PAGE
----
Sarah Silverman Delivers Party Politics 101

by Charlie Beckerman

When the list of speakers for the first night of the Democratic National Convention was being talked about over the weekend, people were buzzing about the big names lined up for the first night. There were Massachusetts Senator Elizabeth Warren, First Lady Michelle Obama, New Jersey Senator Cory Booker, and Vermont Senator Bernie Sanders, who was being looked at to mend the bitter feelings felt by his supporters against presumptive party presidential nominee Hillary Clinton. In the end, the most important moment of the night was a five-minute speech from comedian and fervent Sanders supporter Sarah Silverman, who appeared with Minnesota Senator (and former comedian) Al Franken, seemingly for the primary purpose of introducing a performance by Paul Simon.

Instead — partially because she was being asked to stretch to give Simon more time — Silverman delivered one of the most thoughtful encapsulations of the Democratic Primary. And though she’s making headlines Tuesday morning for an ad-libbed (but clearly much-needed) reality check for the vocal (though by most reports, tiny) group of Sanders supporters intent on disrupting the convention, the thrust of her speech is an important reminder of how party politics are supposed to work: It’s about coming together, idiots.

“This Democratic primary was exemplary,” Silverman said. “No name-calling, no comments about the size of candidates' hands or ethnicity or how much they sweat or if they go to the bathroom.”

“Inside secret,” she added. “They do.”

By calling out the boorishness of the Republican primary, Silverman reminded Democrats how much they had to be proud of, and how that meant that she could throw her support enthusiastically behind the party’s nominee. “I will vote for Hillary with gusto,” she concluded, “as I continue to be inspired and moved to action by the ideals set forth by Bernie.” This was perhaps the most nimble and important political lesson of the night: Believing in Sanders’ cause and voting for Clinton are not diametrically opposed actions.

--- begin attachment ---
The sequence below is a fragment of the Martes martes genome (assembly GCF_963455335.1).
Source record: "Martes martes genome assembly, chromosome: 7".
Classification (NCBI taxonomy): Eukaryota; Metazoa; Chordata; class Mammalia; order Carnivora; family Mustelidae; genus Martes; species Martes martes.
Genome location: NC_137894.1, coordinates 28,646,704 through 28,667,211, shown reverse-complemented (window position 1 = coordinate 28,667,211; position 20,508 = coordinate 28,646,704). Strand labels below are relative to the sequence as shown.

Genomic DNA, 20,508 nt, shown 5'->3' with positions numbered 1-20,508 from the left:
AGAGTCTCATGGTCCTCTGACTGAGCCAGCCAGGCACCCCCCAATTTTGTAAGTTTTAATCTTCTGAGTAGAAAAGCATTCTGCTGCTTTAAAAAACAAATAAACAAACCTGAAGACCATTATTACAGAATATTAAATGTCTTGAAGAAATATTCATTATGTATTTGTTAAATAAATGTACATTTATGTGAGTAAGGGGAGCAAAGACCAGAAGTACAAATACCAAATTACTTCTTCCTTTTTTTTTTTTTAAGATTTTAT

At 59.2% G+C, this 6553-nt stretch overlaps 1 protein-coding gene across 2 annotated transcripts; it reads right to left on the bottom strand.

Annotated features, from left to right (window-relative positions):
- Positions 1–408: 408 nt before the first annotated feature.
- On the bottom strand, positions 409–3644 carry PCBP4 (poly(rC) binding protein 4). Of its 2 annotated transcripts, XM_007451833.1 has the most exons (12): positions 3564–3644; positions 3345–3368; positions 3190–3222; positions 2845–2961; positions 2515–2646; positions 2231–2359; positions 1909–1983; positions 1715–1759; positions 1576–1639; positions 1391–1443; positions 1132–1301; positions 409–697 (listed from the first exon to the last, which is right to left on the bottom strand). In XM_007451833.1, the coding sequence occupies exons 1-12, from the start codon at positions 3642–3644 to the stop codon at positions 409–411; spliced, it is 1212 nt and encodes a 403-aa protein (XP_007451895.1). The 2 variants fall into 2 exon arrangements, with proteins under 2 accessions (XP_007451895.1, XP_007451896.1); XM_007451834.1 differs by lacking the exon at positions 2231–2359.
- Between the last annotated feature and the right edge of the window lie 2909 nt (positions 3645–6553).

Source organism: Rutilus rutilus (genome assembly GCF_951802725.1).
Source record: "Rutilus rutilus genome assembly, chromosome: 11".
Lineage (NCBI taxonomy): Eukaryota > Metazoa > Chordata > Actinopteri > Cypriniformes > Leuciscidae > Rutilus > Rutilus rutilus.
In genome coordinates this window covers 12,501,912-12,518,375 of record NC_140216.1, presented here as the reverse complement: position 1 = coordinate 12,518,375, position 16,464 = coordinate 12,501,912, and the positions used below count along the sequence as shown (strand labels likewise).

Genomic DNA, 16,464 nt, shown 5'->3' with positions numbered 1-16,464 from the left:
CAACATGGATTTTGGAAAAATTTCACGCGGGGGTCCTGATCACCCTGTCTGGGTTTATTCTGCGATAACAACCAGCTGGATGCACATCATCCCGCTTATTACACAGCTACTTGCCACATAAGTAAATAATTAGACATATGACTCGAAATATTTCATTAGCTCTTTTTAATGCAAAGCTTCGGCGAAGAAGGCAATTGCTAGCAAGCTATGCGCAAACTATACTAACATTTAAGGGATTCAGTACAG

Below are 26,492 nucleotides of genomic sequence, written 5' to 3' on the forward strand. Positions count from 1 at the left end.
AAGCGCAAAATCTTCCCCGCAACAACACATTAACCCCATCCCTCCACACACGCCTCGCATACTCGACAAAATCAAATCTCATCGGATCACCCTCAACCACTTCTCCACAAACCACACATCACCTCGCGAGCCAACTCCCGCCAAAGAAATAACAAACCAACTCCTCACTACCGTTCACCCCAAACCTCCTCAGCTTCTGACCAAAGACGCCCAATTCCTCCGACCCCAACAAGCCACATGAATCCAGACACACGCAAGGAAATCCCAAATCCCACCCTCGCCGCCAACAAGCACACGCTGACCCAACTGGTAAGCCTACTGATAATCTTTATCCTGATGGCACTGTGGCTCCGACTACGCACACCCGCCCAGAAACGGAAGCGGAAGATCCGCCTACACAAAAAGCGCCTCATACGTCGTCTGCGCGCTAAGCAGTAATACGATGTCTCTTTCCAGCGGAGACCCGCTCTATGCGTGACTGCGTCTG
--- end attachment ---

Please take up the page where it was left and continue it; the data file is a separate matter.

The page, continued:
Silverman even laid out the idea that not voting for Clinton was a betrayal of Sanders’ cause. “I am proud to be a part of Bernie's movement,” she said. “And a vital part of that movement is making sure Hillary Clinton is the next president of the United States.”

In the end, Silverman was teaching Party Politics 101 to a group of people who were new to the political process. Democratic politics is never about getting everything you want (one might even argue that getting everything you want is totalitarianism), and the petulance of some of Sanders supporters betrayed their naïveté. The exclamation point on the end of her speech — calling out the Bernie or Bust activists as “being ridiculous” — was the #realtalk that was needed to underscore that there’s no room in this election for sore losers.